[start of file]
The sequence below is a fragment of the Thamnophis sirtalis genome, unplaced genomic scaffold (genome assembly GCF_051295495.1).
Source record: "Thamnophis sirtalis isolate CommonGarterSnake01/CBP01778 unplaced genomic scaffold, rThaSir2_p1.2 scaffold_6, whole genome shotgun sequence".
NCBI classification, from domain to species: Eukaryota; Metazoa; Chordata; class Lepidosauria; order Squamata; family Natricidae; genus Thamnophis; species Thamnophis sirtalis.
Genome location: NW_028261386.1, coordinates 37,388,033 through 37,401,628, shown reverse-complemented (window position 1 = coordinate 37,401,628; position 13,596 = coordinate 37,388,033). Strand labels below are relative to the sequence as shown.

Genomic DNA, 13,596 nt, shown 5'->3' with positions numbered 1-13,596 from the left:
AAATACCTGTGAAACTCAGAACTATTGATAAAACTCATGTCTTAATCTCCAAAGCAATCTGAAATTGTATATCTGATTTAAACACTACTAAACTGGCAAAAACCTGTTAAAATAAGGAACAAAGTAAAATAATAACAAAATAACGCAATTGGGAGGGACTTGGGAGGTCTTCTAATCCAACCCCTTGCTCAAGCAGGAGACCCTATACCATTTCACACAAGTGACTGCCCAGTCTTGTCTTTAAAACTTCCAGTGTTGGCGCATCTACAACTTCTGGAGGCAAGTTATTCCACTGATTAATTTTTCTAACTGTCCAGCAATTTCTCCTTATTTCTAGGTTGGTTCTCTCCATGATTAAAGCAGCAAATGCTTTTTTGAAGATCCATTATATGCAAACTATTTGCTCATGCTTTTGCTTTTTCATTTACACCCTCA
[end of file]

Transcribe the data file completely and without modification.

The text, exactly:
The sequence below is a fragment of the Thamnophis sirtalis genome, unplaced genomic scaffold (genome assembly GCF_051295495.1).
Source record: "Thamnophis sirtalis isolate CommonGarterSnake01/CBP01778 unplaced genomic scaffold, rThaSir2_p1.2 scaffold_6, whole genome shotgun sequence".
NCBI classification, from domain to species: Eukaryota; Metazoa; Chordata; class Lepidosauria; order Squamata; family Natricidae; genus Thamnophis; species Thamnophis sirtalis.
Genome location: NW_028261386.1, coordinates 37,388,033 through 37,401,628, shown reverse-complemented (window position 1 = coordinate 37,401,628; position 13,596 = coordinate 37,388,033). Strand labels below are relative to the sequence as shown.

Genomic DNA, 13,596 nt, shown 5'->3' with positions numbered 1-13,596 from the left:
AAATACCTGTGAAACTCAGAACTATTGATAAAACTCATGTCTTAATCTCCAAAGCAATCTGAAATTGTATATCTGATTTAAACACTACTAAACTGGCAAAAACCTGTTAAAATAAGGAACAAAGTAAAATAATAACAAAATAACGCAATTGGGAGGGACTTGGGAGGTCTTCTAATCCAACCCCTTGCTCAAGCAGGAGACCCTATACCATTTCACACAAGTGACTGCCCAGTCTTGTCTTTAAAACTTCCAGTGTTGGCGCATCTACAACTTCTGGAGGCAAGTTATTCCACTGATTAATTTTTCTAACTGTCCAGCAATTTCTCCTTATTTCTAGGTTGGTTCTCTCCATGATTAAAGCAGCAAATGCTTTTTTGAAGATCCATTATATGCAAACTATTTGCTCATGCTTTTGCTTTTTCATTTACACCCTCA